Trudeau, Merkel push common climate goals at G20 summit in Hamburg
Canada not big in terms of weight, 'but we have an ability to get certain things done' Trudeau tells newspaper
Prime Minister Justin Trudeau was the final leader to meet privately with German Chancellor Angela Merkel on Friday prior to the official start of the G20 summit in Hamburg.
The two spoke briefly about Trudeau's children for the cameras before going behind closed doors for a 30-minute private meeting to discuss the Comprehensive Economic and Trade Agreement (CETA) awaiting provisional application by Canada and the European Union, as well as strategies to get as many other leaders as possible on board Merkel's energy action plan.
The working paper, put forward by Merkel as part of her G20 presidency year, is expected as an appendix to the G20 official communique, the document the leaders will sign declaring what was decided in the meeting.
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Trudeau told the German newspaper BILD on Thursday his aim with Merkel is to always find out how she thinks Canada can help.
"We are not a big, big country in terms of our weight, but we have an ability to get certain things done," he said.
"Word is she feels we can or should be doing a little more. Whether it's encouraging friends and neighbours to have a different take on things, or being partners on multilateral engagements, like with NATO country Latvia, holding the eastern border."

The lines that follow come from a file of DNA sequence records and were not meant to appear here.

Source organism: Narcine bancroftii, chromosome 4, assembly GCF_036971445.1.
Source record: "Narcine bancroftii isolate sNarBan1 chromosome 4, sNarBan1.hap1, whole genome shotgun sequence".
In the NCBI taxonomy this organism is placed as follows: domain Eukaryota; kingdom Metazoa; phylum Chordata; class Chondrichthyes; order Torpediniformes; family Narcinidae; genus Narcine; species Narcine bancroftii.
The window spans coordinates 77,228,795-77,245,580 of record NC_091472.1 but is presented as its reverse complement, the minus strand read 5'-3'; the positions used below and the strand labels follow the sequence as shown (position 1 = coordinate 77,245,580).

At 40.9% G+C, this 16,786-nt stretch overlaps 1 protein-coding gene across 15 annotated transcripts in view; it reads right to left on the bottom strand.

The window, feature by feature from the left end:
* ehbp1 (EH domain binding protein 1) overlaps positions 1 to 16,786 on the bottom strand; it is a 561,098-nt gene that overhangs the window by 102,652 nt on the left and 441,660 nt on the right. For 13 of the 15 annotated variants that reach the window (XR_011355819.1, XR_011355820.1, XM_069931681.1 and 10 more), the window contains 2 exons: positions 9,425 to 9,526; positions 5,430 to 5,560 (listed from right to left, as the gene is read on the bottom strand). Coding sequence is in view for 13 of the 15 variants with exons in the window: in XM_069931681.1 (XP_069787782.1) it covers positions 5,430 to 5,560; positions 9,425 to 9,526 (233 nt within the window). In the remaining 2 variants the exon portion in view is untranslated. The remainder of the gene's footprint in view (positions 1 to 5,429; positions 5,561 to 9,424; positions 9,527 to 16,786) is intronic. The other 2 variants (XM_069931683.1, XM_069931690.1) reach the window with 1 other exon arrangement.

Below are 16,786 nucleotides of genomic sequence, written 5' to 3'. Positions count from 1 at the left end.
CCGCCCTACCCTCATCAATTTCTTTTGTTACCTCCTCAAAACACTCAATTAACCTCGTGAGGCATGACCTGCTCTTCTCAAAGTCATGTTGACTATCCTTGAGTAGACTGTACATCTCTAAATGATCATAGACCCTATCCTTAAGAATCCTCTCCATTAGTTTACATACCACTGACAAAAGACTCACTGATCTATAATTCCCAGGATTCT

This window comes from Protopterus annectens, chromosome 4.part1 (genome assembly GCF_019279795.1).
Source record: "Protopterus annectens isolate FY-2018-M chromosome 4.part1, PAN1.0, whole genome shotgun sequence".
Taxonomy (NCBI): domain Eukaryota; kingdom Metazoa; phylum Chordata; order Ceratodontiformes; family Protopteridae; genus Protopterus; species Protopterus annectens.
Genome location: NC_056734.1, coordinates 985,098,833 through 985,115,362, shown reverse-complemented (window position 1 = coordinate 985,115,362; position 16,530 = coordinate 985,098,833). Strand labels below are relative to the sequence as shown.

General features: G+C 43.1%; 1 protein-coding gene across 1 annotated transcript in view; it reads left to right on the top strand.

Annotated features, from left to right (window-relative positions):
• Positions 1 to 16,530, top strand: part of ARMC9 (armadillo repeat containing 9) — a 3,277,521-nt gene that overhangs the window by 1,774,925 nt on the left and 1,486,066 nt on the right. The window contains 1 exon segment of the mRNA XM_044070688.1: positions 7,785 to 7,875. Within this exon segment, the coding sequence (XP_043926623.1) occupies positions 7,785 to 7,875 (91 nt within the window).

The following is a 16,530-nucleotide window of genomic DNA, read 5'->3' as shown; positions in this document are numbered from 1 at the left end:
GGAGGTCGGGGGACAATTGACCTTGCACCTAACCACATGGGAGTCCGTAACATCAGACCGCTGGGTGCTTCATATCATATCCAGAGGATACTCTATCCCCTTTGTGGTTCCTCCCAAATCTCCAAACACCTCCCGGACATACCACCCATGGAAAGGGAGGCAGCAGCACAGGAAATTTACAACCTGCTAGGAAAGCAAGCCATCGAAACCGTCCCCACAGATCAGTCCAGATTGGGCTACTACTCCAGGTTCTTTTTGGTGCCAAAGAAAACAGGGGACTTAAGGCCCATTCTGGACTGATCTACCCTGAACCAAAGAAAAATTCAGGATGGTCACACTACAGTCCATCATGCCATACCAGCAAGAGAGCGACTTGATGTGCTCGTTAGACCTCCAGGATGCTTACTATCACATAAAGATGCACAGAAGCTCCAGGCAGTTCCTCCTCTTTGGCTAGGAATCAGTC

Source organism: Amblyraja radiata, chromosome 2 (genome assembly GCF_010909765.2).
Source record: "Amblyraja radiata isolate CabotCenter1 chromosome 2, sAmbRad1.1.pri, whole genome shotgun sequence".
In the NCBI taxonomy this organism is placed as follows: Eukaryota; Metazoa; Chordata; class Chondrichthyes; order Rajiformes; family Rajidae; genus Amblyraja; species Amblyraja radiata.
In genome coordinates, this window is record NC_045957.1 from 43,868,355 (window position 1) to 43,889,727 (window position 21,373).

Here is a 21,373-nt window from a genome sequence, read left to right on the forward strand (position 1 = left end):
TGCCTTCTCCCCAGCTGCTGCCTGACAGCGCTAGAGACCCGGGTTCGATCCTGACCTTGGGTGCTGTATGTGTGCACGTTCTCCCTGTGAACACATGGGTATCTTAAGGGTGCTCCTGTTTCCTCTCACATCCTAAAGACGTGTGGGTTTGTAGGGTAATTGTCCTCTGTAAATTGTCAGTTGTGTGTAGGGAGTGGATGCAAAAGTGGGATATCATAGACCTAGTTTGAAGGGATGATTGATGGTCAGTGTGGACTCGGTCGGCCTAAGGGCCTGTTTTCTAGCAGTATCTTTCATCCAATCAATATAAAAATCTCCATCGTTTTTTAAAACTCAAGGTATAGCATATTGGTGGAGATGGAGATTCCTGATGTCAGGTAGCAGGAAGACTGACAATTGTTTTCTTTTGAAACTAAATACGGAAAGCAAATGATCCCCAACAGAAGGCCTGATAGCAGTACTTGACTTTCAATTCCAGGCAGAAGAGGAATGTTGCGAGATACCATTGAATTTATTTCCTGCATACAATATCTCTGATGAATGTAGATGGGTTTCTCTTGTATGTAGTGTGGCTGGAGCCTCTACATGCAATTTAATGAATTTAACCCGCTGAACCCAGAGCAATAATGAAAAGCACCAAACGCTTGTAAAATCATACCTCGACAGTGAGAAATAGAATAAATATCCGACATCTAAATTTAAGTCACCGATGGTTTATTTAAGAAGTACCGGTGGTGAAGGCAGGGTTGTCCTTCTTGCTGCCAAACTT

Helping with friends and neighbours of course is a reference to U.S. President Donald Trump.
Trudeau has been more careful than some other world leaders in criticism of Trump, and many other world leaders or their officials have leaned on him to try to reach out to the U.S. president.
"I expect that there will not be perfect unanimity. But I think we will find common ground in a number of areas," Foreign Affairs Minister Chrystia Freeland told Canadian reporters.
"All of us knew going into this summit meeting that the U.S. position [on climate change] was different. And the U.S., to give them credit, have been very clear about their position," she said. "No one is trying to hide that difference."
"That is the choice of the democratically elected government of the United States, and we need to accept that ... even as we press ahead with our own clear and sovereign policy working energetically together with partners who share our view on [the Paris climate change accord]," Freeland said.
Freeland said there are a lot of other issues, including environmental based, that they can work on with the U.S. She wasn't keen to portray Canada as a go-between amid U.S. and European tensions.
While Trudeau is playing a leadership role, she said, "our European partners are incredibly effective international diplomats and they are very effective at having direct bilateral relationships with all the countries with whom they need to have bilateral relationships."
All but Trump may sign on
Merkel and Trump — who met privately themselves Thursday — have a difficult relationship and the tensions between the two have threatened to overshadow the G20 meetings, particularly as it relates to getting agreement on climate change.
At the G7 meetings in Sicily in May, Trump refused to agree to the climate change language in the communique, making it a six against one scenario.